Diabetic Neuropathy: Introduction (Nursing)

by Rhonda Lawes, PhD, RN

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    00:01 Hi. Welcome to our series on diabetic complications.

    00:05 Now. I want to give you a little more information about the four types of diabetic neuropathy.

    00:10 Yeah, that's right.

    00:12 As if diabetic neuropathy wasn't terrible enough by itself.

    00:15 There's actually four different types.

    00:18 So you see those lightning bolts, you know what I always tell you when we see those, those aren't super powers, that's pain.

    00:26 High blood glucose starts to impact nerve function nerve damage over time.

    00:32 There's no cure for neuropathy.

    00:34 And that makes me really sad because it is miserable for patients.

    00:38 So our job is to minimize the risk factors to work with them to help them do whatever it takes to try to bring that blood sugar closer to normal so we can minimize the risk of them dealing with one or all of these four types of diabetic neuropathy.

    00:55 Now, why do I keep saying it's so horrible.

    00:57 I want you to understand what it feels like.

    01:00 So, first of all picture somebody you really care about.

    01:04 Close your eyes and think about somebody that you just really love.

    01:08 Well. I'm going to think about my dad because sometimes talking about all the specific stuff makes it kind of tough to focus.

    01:16 But if I think about what did my dad experience with neuropathy then it starts to make it come more alive and it gives me purpose on why I would invest this kind of energy in studying the topic.

    01:28 So it feels like sensory damage.

    01:32 It feels like motor nerve damage.

    01:34 It feels like autonomic.

    01:35 Wait a minute.

    01:36 If I ask the average patient, do you feel you're having sensory damage? What about autonomic nerve damage? They're not going to understand what those terms mean.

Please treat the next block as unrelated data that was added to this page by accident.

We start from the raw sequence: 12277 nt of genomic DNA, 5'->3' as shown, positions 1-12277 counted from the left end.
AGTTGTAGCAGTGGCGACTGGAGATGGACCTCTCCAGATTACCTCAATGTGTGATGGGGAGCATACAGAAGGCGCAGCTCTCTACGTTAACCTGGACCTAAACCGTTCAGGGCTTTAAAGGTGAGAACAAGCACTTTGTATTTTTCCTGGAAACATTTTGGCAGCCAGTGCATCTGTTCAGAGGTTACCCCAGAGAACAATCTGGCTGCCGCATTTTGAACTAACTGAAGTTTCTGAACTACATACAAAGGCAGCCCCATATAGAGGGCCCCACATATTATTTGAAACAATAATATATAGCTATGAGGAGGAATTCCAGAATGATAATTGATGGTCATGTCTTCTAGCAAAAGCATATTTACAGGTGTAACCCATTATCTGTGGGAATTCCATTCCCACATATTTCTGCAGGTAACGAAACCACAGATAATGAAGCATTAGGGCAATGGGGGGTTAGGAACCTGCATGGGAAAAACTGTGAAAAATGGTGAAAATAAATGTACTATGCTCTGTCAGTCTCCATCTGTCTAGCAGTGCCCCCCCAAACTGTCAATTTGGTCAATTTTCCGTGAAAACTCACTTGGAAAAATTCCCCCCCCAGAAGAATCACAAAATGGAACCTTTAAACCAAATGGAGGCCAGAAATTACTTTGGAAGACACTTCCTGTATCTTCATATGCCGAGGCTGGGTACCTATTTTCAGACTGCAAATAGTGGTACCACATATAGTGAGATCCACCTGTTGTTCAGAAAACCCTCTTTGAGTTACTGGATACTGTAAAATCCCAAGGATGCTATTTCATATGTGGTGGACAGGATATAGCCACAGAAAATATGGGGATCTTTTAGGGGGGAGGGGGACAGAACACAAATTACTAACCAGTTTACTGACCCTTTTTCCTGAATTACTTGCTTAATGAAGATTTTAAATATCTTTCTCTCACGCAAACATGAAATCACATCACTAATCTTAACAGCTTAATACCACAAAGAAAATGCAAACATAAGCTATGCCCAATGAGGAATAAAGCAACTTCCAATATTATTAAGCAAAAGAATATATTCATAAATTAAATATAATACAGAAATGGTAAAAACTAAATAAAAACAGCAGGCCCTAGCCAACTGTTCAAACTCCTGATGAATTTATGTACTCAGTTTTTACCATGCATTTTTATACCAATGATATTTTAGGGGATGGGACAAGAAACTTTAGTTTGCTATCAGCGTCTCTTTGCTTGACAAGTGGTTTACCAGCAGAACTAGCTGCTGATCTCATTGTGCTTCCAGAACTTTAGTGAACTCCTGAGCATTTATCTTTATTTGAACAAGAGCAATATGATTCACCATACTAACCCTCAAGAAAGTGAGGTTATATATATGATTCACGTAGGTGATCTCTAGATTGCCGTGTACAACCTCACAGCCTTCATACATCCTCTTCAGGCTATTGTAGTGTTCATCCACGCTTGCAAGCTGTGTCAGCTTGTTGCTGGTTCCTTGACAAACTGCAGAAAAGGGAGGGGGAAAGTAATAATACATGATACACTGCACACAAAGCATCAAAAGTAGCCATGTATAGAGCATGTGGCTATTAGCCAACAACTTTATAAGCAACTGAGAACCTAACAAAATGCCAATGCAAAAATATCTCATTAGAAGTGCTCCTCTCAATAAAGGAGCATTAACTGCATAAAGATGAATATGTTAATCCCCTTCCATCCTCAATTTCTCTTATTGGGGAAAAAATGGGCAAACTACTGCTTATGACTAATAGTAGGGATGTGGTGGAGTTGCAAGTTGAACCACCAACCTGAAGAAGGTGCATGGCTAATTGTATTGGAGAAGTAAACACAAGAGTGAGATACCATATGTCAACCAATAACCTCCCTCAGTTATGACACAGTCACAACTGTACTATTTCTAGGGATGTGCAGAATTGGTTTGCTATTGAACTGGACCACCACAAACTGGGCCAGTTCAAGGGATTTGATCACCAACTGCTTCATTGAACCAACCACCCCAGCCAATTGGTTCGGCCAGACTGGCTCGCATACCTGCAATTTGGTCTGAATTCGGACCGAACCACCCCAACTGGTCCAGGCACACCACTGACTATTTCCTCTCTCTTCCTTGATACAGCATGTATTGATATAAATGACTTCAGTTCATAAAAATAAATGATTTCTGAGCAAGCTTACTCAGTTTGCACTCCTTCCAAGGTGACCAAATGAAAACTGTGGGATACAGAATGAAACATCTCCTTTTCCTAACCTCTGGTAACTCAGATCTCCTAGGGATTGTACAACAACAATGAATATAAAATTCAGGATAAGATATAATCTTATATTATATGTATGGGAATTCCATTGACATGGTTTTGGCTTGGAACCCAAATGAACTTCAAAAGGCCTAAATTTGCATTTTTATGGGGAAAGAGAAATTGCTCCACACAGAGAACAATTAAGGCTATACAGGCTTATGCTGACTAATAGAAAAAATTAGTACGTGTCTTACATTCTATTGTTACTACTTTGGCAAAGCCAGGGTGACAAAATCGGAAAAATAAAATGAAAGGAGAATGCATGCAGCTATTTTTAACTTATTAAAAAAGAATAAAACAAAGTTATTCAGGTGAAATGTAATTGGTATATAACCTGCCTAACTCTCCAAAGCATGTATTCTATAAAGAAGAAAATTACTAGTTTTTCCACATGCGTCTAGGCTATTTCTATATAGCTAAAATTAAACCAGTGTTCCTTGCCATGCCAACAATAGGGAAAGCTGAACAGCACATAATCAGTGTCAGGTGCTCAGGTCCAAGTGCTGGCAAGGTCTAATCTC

01:47 These categories are for you.

    01:49 So we're going to talk about what it feels like to be a patient.

    01:52 Things like somebody you really care about could go through if they have this type of damage.

    01:58 So let's talk about this type of nerve damage in real person term.

    02:03 So do you have your patient pictured? I'm going to share what my dad.

    02:08 That's the person I'm picturing when we talk about this.

    02:11 So he would tell me how these kid...

    02:13 He always called me kid, didn't matter how old I was.

    02:16 Kid you're a medical person.

    02:18 I'm having these weird feelings in my feet.

    02:21 See he had that burning sensation.

    02:23 He had this weird numbness and he had tingling.

    02:27 Well, those aren't the same order that we've got them on the the slide for you, but I've done that on purpose.

    02:32 When you're trying to encode information you want to attach it to something.

    02:36 For me, I picture my dad.

    02:39 You don't always have to go in the same order that you see the words written.

    02:44 Sometimes changing it up when I'm trying to encode things is a great way to make it stick in my memory.

    02:50 So I think about the things that my dad said to me.

    02:53 They were definitely unusual sensations.

    02:56 Sometimes if you just touched his feet it was very painful for him.

    03:00 My dad was a carpenter and a big strong man.

    03:04 So it made quite an impression on me.

    03:06 When if I just barely touched his feet it caused him pain.

    03:11 Now, he described this burning like his legs and feet were on fire.

    03:14 But at the same time they were numb.

    03:17 Sometimes a light touch could be a problem, but he felt like his legs and feet were asleep all the time and he had that weird tingling sometimes it felt like when your leg was waking up.

    03:29 Now all of this put together gave him significant balance problems.

    03:34 I can't tell you how many times he took a fall? I don't know how he never broke a hip.

    03:41 But getting him back up again was quite a project.